Moon of Fire Part i (Sastiel Sequel)
Sastiel is a fic inspired from Rowaelin’s child and Feysand’s child being mates. Thank you to @dorianthekinkymf for reading this first part early, and giving me her amazing support, and for @dr-woodsprite for the title inspiration! And also to the girls who have done beautiful, gorgeous, wonderful Sastiel edits, @cassianandfenrysaremyboyos @readinglikewildfire @thebookdiviner @poseiodn @dorianthekinkymf I love you guys so much a thousand thank yous!
Darkness covered Seraphine.
She was delirious, sprawled on a wooden floor, a wild raging pain deep in her head. Though her hands—bloody, shackled.
Despite this, a bigger problem was at hand.
Below her, a circle similar to the one drawn by Amren and Feyre at the House of Wind was slightly visible in the dark.
I came alive when I met you she had said to him, before she was to go back home to her family. To Terrasen.
Now, bars surrounded her from all sides. Wooden walls caved her in. She was trapped, her powers, her fire non-existent.
Not again, not again, not again. Seraphine forced her mind to calm, but she didn’t feel in control of herself anymore.
A corner of the cloth covering the wagon was pulled back. She stared at a wild eyed man, his eyes the colour of blood, wearing strange clothing she had never seen before.
“Got somewhere else to be, princess?”
He laughed as she said nothing.
“Didn’t think so.”
The man tried to grab her through the bars, laughing maniacally, and she felt now, that the tunic once owned by Kastiel was too short to be worn here.
“Don’t try anything funny,” he spat at her.
Seraphine had been so sure that her family needed her here, that they were in danger. Now she didn’t know what to think.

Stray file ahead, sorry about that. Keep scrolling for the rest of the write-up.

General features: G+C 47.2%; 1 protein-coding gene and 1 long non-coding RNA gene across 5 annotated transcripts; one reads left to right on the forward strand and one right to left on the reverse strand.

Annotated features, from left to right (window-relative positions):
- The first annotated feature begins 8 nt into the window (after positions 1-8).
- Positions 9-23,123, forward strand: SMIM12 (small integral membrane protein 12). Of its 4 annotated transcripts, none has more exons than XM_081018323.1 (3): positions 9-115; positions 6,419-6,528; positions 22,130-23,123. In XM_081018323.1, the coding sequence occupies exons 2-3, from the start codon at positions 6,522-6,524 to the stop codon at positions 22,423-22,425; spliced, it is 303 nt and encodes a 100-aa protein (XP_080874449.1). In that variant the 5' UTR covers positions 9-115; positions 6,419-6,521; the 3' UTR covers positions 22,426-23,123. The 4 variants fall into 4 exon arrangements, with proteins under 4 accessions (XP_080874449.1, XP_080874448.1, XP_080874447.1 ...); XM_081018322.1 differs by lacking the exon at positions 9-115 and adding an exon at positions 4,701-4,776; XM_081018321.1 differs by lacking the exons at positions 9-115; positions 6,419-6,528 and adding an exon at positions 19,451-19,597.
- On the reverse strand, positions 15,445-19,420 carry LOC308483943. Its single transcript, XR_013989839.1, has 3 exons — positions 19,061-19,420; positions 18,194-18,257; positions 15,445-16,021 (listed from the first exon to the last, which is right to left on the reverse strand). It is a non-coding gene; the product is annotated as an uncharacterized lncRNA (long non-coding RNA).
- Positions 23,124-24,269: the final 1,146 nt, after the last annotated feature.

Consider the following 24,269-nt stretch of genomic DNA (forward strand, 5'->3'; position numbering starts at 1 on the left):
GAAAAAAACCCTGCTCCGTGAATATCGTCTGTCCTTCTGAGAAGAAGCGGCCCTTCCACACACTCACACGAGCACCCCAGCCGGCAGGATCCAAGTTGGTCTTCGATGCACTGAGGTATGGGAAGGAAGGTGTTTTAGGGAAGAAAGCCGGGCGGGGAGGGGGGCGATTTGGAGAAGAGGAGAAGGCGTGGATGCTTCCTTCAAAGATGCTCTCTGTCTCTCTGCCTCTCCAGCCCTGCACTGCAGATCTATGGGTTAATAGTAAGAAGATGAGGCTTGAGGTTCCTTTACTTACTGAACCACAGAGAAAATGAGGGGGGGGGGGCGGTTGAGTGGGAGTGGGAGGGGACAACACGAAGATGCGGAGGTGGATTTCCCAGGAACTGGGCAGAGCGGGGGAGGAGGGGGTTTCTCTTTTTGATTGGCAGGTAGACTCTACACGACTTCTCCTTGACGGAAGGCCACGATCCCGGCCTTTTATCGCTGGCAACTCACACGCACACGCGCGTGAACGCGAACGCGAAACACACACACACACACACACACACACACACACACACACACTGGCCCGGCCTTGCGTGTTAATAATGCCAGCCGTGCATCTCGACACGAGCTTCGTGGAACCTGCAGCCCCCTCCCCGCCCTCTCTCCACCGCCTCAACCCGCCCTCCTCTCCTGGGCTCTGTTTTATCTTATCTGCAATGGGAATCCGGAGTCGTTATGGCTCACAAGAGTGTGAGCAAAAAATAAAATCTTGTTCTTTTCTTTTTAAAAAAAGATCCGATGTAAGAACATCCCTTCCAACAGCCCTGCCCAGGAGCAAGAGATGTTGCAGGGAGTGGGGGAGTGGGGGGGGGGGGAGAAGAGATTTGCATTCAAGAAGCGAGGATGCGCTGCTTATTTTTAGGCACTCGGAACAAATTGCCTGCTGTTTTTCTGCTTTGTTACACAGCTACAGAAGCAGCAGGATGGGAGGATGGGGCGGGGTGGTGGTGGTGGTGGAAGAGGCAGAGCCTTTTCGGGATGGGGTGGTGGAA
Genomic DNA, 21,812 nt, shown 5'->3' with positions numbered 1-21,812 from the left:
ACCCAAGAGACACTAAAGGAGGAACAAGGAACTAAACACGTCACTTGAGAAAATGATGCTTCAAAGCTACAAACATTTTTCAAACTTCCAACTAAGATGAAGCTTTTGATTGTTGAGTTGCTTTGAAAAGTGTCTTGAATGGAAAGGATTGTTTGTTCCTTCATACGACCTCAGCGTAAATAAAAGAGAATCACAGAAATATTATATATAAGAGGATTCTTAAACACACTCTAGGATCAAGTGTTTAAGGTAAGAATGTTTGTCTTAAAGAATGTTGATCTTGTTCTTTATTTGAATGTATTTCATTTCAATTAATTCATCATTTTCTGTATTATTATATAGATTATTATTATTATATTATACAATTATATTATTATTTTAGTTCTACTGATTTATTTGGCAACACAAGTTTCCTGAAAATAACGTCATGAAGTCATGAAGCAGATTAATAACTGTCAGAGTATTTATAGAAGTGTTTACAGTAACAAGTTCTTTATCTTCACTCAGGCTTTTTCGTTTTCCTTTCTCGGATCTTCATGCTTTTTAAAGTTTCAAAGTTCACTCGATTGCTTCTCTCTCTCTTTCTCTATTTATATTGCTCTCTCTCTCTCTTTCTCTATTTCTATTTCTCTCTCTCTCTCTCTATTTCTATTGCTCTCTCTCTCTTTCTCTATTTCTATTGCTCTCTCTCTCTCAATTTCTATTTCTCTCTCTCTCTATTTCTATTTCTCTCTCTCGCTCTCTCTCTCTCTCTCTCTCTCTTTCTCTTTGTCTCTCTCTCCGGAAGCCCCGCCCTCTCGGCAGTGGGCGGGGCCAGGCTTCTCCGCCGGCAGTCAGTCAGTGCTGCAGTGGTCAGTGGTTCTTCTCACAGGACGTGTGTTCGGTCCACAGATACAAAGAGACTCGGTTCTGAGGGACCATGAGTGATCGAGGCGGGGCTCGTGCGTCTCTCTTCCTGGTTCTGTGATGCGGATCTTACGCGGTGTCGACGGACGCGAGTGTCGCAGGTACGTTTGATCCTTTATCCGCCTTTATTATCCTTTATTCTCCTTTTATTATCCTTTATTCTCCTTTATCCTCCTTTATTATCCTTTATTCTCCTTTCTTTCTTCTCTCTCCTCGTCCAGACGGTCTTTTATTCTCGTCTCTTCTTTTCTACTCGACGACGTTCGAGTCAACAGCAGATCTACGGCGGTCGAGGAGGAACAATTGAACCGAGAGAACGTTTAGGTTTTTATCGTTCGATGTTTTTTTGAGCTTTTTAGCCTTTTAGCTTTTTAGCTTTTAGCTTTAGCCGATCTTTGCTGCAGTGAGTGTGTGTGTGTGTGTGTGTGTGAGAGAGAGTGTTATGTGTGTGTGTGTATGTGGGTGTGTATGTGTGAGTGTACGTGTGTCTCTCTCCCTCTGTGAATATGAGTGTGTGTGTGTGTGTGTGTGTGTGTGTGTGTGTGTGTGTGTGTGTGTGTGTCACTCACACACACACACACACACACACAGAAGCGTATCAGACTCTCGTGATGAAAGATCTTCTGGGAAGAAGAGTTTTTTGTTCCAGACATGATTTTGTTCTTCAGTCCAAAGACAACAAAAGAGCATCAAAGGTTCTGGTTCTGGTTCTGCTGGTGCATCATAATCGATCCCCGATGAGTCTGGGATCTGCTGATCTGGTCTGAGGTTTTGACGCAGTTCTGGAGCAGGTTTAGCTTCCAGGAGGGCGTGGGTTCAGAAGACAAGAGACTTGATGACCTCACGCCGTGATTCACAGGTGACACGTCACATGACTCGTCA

She swallowed her fear, listening intently at the sounds outside. The rustling of never ending trees. The breeze of fresh grass. Horses, being tended to. Though her powers were gone, her fae hearing weren’t. They must have been at an outpost, her capturers taking a break and resting the horses.
Near silent footsteps approached the horses at the front of the carriage, murmuring gentle words to the animals.
Seraphine was drawn to their tender voice. She crawled towards the edge of the wagon, tearing out a small piece of cloth from the bottom of her dress.
She takes a deep breath and pushes her hands through the bars and the cloth, towards the horse tender.
“For anyone in Terassen,” she whispers to him, dropping the piece. Seraphine didn’t know if he caught it, or if it simply landed on the ground.
The horse tender was about to make a sound, about to speak to her, before he was yanked heavily back. He yells in fright, a commotion breaking off as Seraphine hears the sound of skin pounding on skin.
The doors to her wagon opened, blinding her with bright daylight.
“What did you give him,” the red eyed guard yells.
Seraphine crawled to the back of the wagon, making herself into a ball. She was weak, she had no powers, she was not strong enough to escape into the heart of what could only be Oakwald Forest.
“I said,” the man yells, grabbing Seraphine by the shoulders and shaking her. “What did you give him?”
Seraphine said nothing.
Red eyes were the last thing she saw before the pummel of a sword knocked her out.
The journey through Oakwald forest left Seraphine’s mind in tatters. Her cheek lay on the cool wood, trying to clear her mind. She couldn’t tell how many days had passed, how many hours she had spent in the darkness of her wagon. The men forced her a drink, which suppressed her strength and powers. If they were travelling to Oakwald Forest, then there was a high chance that they were headed to Terrasen—her home. She snickered at the thought of these men bargaining her for whatever it is they desired from her court. Did they think they would make it out alive? The thought made Seraphine warm with joy. Going home didn’t seem so bad now.
Her heavy lids threatened to close again, just before she sees in the corner of her wagon, a flower, the moon illuminating it through the covers. She crawled towards it, her sodden tunic dragging through the markings on the wooden planks. She picks up the delicate blue, almost silver thing, pressing it to her face, inhaling the familiar scent—moonflower.
She swore she could hear giggling in the far distance.